2 ½ stars         

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Flash Movie Review: The Internet’s Own Boy

Survival of the fittest has always been the mantra regarding the animal kingdom. It used to be for mankind but I am not so sure of it these days. Our gene pool has taken so many hits from various sources. In fact, I recently saw a television program where a scientist was talking about the overuse of antibiotics in our society. He said as a species, mankind has had good bacteria inside of them that dates back eons. With the constant ingestion of antibiotics we are killing off these defense fighters and they will not be passed down to future generations. I find it scary. As it stands now our gene pool produces people that fall on the spectrum from one extreme to the other. I remember there was a kid in elementary school who was different from the rest of us. The questions he would ask in class went over all of our heads and would even stump the teacher. There were students who were book smart, were good at memorizing and testing; but he was so different from us, talking about things that we did not even hear the adults around us ever talk about. I know a 3 year old boy, who when told he had 5 more minutes of playtime before he had to go to sleep, asked what was 5 minutes in a lifetime; it just makes you wonder doesn’t it?    This biographical documentary written and directed by Brian Knappenberger (Into the Body, Life After War) was about a boy from one extreme of the human scale. Aaron Swartz was pivotal in the development of basic internet protocol, what we refer to as RSS. He also was the co-founder of Reddit. At a very early age Aaron was already far advanced from any of the other kids around him. This Sundance Film Festival nominee traced Aaron’s life from childhood prodigy to internet activist. I had never heard of Aaron Swartz before; only recently becoming aware of him due to seeing his name in the news. The layout of scenes in this film provided me a clear and easy picture of Aaron’s life. I found the home footage of him as a child quite fascinating as you could see he was someone special. The interviews of family members, friends and peers painted an amazing picture of Aaron’s life; it made watching this movie a highly interesting and fascinating experience. After watching this film is when I really started thinking about the gene pool we all share. What I assumed to be a random process in our development I now question when I see someone like Aaron.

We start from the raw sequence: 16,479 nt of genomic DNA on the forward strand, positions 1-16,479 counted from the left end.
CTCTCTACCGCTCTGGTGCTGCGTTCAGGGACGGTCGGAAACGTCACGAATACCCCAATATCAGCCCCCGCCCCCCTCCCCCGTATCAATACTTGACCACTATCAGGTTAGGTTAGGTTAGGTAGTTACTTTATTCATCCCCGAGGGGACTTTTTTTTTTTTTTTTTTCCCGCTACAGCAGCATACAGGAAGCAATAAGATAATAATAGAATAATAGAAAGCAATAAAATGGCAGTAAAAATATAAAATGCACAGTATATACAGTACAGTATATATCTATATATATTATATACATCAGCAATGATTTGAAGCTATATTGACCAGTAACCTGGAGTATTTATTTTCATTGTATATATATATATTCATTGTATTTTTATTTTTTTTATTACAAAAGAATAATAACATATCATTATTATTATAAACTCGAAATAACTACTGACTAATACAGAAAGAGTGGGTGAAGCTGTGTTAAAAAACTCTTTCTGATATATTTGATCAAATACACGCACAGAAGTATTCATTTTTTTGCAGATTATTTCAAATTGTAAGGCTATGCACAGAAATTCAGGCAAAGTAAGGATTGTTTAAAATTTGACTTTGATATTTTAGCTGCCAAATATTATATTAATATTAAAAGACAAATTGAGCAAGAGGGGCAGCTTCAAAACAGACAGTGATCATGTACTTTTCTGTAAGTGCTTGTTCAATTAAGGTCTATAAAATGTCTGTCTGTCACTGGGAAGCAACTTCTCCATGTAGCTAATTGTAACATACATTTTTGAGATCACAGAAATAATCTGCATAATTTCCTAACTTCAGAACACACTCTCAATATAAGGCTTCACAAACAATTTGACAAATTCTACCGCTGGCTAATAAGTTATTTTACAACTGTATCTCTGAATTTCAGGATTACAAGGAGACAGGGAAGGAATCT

3 1/2 stars

Flash Movie Review: Ai Weiwei: Never Sorry